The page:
The ongoing debate over federal taxation is a reflection of an unfortunate loss of vision by the so-called leadership of the United States. Politicians, especially those in office today, speak about tax cuts as though they were some form of entitlement. In truth, they represent an abandonment of an American commitment to noble ideals. Unwilling to sacrifice for a progressive world, a self-centered society has transformed fiscal policy into a search for “what’s in it for me.”
The true leaders of American history have been individuals with visions of national greatness. Washington aimed to develop a spirit of nationhood that would transcend state or regional loyalty. In the Louisiana Purchase, Jefferson transformed a small coastal country into a continental power. Lincoln saw the Civil War as an opportunity for America to experience a new birth of freedom.
Both Republicans and Democrats have attained their most memorable success when they looked beyond the expectations of their constituents in order to explore new possibilities for greatness. We remember Theodore Roosevelt for his work in conservation, or Eisenhower for the creation of an interstate highway system, or Reagan for his stern challenge to Soviet hegemony. The dream of a New Deal for all Americans became the lasting legacy of Franklin Roosevelt. Likewise, Americans would be captivated by Kennedy’s proposal to place a man on the moon.
Has the United States become so mature that it has no need for bold initiatives? Has our nation so fulfilled its essential mission that it can now place itself into a holding pattern? To the contrary, America as never before has a need to dream of dreams that have yet to be fulfilled.
Consider just a few of the possibilities for progress that scream for our attention: a truly universal system of health care; a massively aggressive program of research to solve the most unsolvable of medical problems; the development of new energy sources with minimized environmental risk; an energy policy that will eliminate our dependence on foreign oil and its restraint of foreign policy prerogatives; investments in education; new missions into the solar system and the stars beyond.
Never before has America possessed its current financial ability to embark upon new initiatives for progress. Rather than identify the great priorities that will become a legacy of the current generation, governmental leaders have instead begun a debate over schemes to withdraw from social leadership.
In managing the nation’s recent budget surpluses — which were certainly a reality before Sept. 11 — our most esteemed leaders can choose from among three alternatives. Ideally, the United States might commit resources to noble ventures for the betterment of humankind. Alternatively, for officials lacking either sufficient imagination or the ability to forge consensus, a reduction of accumulated debt would enhance America’s ability to embark upon noble endeavors at a future time. The third but least desirable alternative is one now most in vogue, namely to return our nation’s financial resources to presumptively worthy taxpayers.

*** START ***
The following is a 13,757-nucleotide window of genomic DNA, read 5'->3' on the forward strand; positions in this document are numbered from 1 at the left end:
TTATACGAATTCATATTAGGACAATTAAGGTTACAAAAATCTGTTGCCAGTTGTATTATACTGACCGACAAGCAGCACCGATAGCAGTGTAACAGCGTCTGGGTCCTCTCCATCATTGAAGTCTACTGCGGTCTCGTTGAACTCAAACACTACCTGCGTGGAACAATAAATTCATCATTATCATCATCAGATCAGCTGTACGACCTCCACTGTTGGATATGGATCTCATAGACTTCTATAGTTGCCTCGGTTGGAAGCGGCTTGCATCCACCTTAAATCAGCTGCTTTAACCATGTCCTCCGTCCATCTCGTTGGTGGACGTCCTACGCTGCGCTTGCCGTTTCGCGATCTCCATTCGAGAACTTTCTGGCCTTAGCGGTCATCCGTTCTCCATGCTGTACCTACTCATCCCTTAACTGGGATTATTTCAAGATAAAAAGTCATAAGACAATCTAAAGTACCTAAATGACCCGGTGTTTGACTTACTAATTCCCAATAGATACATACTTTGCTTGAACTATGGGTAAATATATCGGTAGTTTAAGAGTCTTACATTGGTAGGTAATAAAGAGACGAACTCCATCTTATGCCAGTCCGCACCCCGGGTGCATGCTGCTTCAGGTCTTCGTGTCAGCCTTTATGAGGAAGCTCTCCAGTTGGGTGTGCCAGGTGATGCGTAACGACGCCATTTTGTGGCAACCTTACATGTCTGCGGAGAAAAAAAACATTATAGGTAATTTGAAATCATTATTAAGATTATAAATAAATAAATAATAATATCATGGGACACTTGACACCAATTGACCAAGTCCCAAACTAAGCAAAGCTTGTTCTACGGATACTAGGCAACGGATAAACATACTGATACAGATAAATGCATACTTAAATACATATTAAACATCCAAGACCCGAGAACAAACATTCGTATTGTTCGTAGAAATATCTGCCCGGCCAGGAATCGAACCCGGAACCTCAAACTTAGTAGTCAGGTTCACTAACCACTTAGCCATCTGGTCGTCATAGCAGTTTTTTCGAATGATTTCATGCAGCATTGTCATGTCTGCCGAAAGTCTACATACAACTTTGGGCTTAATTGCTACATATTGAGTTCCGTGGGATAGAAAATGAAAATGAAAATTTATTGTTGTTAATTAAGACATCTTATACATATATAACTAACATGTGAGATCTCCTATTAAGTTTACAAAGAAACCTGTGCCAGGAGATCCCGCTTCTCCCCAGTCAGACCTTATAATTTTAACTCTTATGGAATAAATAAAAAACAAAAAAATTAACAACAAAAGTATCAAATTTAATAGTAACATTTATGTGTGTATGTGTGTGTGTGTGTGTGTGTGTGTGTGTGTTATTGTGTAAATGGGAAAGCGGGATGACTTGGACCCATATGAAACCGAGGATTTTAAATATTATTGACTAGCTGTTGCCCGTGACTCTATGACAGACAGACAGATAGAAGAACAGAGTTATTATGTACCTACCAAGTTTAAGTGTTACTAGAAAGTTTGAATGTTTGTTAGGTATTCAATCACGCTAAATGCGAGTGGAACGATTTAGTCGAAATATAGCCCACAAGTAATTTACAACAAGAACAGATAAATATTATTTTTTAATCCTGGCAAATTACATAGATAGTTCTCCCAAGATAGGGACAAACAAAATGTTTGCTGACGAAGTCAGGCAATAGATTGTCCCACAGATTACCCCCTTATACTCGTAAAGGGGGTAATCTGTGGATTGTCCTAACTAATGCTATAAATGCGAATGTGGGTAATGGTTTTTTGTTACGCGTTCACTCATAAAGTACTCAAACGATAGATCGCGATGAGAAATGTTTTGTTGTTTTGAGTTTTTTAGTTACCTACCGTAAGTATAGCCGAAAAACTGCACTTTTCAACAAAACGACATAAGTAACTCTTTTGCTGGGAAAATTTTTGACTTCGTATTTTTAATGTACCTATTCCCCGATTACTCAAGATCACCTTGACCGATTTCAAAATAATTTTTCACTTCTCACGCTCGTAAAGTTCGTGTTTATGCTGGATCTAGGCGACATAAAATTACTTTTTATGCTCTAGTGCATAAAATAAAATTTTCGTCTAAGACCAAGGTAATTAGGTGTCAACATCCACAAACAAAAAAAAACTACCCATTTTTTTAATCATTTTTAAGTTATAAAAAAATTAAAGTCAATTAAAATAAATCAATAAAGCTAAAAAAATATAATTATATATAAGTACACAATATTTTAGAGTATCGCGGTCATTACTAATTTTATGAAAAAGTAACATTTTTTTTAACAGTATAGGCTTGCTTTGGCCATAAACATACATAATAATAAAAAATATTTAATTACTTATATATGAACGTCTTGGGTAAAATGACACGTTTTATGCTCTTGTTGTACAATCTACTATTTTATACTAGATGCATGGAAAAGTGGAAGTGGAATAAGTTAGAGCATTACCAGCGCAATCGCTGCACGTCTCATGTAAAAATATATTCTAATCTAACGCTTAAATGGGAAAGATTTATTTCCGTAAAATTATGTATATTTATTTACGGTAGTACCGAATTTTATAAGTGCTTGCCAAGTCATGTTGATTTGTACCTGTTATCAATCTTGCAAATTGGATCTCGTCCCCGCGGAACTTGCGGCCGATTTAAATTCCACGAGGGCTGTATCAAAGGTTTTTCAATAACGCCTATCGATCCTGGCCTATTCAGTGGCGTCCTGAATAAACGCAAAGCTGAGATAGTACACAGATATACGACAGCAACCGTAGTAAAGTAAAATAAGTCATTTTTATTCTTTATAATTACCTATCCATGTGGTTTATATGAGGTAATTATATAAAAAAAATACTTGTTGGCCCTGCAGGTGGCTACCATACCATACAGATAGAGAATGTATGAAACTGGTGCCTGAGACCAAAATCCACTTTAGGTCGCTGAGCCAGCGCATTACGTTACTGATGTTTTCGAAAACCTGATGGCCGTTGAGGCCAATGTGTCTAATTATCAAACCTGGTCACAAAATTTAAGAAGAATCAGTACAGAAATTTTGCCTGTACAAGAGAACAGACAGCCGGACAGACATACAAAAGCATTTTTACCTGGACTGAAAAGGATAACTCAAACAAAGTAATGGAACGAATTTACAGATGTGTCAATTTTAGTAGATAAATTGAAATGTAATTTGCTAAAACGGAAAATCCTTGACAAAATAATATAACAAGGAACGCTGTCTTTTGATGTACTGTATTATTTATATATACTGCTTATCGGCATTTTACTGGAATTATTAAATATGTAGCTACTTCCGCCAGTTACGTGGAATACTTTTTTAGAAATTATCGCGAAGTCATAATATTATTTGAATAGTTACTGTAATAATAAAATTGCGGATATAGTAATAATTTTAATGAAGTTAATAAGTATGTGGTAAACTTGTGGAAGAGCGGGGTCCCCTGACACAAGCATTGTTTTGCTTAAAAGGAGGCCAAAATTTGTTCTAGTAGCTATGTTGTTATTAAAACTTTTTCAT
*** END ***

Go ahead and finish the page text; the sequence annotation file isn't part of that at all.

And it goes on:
The purpose of government is to act collectively for the common good. No matter how noble a taxpayer’s intentions may be, his or her individual tax refund will be too meager to meaningfully impact any societal need. By redirecting the shared surplus of our national budget, however, Americans collectively possess an opportunity to effect change.
The United States should remember the lesson of its experiences with veteran affairs. Prior to World War II, our nation used cash bonuses as an expression of its appreciation for military service. Thus, in 1932, a “Bonus Army” of unemployed veterans arrived in Washington to demand an appropriation for an early cash distribution. Any such payments could provide only a short-term benefit. For the veterans of World War II, however, the United States provided not mere palliatives, but rather opportunities. These included opportunities for education under the GI Bill, and opportunities for home ownership with the assistance of VA Mortgages.
History confirms the distinct advantage of a commitment of resources to honorable objectives, as opposed to a purposeless return of money to the public. This is not to say that in appropriate instances, a tax reduction might not serve as a much needed stimulus for the economy. But far different it is to return money merely because a surplus exists, without any attempt to dream of better alternatives.
The current tax debate serves to highlight a trend toward self-centeredness and greed. Will America commit its resources to our collective progress, or to a fulfillment of individual desires? This same question finds manifestation in countless other issues of policy. Are we to accept responsibility for global warming? Should economic policies aim only to advance our own prosperity, or should we express even the slightest of concern for the welfare of the weak and powerless people of the world? Do we choose to live only for today? Should trade become a vehicle for political reform, or is it to be only a device for the accumulation of wealth?
Perhaps of greatest concern is whether we have lost the ability even to ask these questions. Have we become so enamored with personal wealth that we fail to explore the possibility of new visions for tomorrow?
Craig Bucki is a junior in Jonathan Edwards College.